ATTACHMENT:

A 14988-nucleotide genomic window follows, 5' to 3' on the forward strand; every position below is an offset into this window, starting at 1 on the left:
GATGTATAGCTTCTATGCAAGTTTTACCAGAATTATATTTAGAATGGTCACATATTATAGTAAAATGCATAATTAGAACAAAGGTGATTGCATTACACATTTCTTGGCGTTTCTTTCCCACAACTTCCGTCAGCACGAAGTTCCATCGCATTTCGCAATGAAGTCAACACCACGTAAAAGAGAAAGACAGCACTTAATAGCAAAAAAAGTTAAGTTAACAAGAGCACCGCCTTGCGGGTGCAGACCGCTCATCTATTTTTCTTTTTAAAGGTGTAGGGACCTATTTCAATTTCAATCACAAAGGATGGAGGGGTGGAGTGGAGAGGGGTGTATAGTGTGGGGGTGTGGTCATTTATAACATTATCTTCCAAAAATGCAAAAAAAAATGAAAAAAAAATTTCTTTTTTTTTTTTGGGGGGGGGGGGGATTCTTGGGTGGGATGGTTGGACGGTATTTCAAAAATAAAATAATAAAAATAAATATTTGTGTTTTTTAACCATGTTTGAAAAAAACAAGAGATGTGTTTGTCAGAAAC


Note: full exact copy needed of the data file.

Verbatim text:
A 14988-nucleotide genomic window follows, 5' to 3' on the forward strand; every position below is an offset into this window, starting at 1 on the left:
GATGTATAGCTTCTATGCAAGTTTTACCAGAATTATATTTAGAATGGTCACATATTATAGTAAAATGCATAATTAGAACAAAGGTGATTGCATTACACATTTCTTGGCGTTTCTTTCCCACAACTTCCGTCAGCACGAAGTTCCATCGCATTTCGCAATGAAGTCAACACCACGTAAAAGAGAAAGACAGCACTTAATAGCAAAAAAAGTTAAGTTAACAAGAGCACCGCCTTGCGGGTGCAGACCGCTCATCTATTTTTCTTTTTAAAGGTGTAGGGACCTATTTCAATTTCAATCACAAAGGATGGAGGGGTGGAGTGGAGAGGGGTGTATAGTGTGGGGGTGTGGTCATTTATAACATTATCTTCCAAAAATGCAAAAAAAAATGAAAAAAAAATTTCTTTTTTTTTTTTGGGGGGGGGGGGGATTCTTGGGTGGGATGGTTGGACGGTATTTCAAAAATAAAATAATAAAAATAAATATTTGTGTTTTTTAACCATGTTTGAAAAAAACAAGAGATGTGTTTGTCAGAAAC